Our hate speech policy is central to our efforts to combat anti-Semitism, but our policies also call for the removal of violence and incitement, dangerous organizations and individuals (including organized hate groups), coordinating harm, and bullying and harassment, all of which play an important role in fighting against anti-Semitism on our platform. Moreover, part of our commitment to keeping people safe is the work that we do with law enforcement around the world, ensuring that we are part of protecting people when online calls to violence and hate can turn into real-world violence.

This holistic view of battling anti-Semitism ensures that we don’t look at a series of posts or individual actors, but that we understand online and offline trends to ensure that our teams are continually on top of new and evolving threats to Jews around the world.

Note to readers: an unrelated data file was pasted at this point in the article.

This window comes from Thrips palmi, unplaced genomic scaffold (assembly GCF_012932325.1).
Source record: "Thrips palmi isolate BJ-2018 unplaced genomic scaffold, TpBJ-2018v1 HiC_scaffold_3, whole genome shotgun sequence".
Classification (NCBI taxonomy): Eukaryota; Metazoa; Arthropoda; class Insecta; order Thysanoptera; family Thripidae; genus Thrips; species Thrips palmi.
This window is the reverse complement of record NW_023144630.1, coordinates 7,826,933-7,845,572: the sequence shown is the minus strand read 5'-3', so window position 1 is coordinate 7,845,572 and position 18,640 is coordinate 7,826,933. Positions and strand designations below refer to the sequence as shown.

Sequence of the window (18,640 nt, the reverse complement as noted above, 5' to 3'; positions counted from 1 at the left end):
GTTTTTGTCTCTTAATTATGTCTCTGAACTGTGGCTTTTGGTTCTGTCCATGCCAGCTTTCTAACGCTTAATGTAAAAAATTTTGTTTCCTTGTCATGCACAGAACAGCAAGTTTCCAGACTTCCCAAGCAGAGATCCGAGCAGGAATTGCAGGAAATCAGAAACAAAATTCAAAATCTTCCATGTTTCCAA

We further continue to refine our policy lines as speech and society evolve, regularly consulting with and seeking input from external experts and affected communities to better understand how attacks against different groups manifest and change over time. Our content reviewers need very clear lines that they can fairly and consistently apply when implementing our policies, and our engagement with Jewish organizations has helped us draw those lines.

Jewish organizations are among the stakeholders we engaged in writing an updated policy to remove more implicit hate speech, including stereotypes about Jewish people as a collective controlling the media, economy, or government. The decision to remove this content draws on the spirit — and the text — of the IHRA in ways we found helpful and appropriate to protect against hate and anti-Semitic content. The policy reflects both our commitment to engage and learn from the best sources of knowledge, and our readiness to update our policies in line with our values.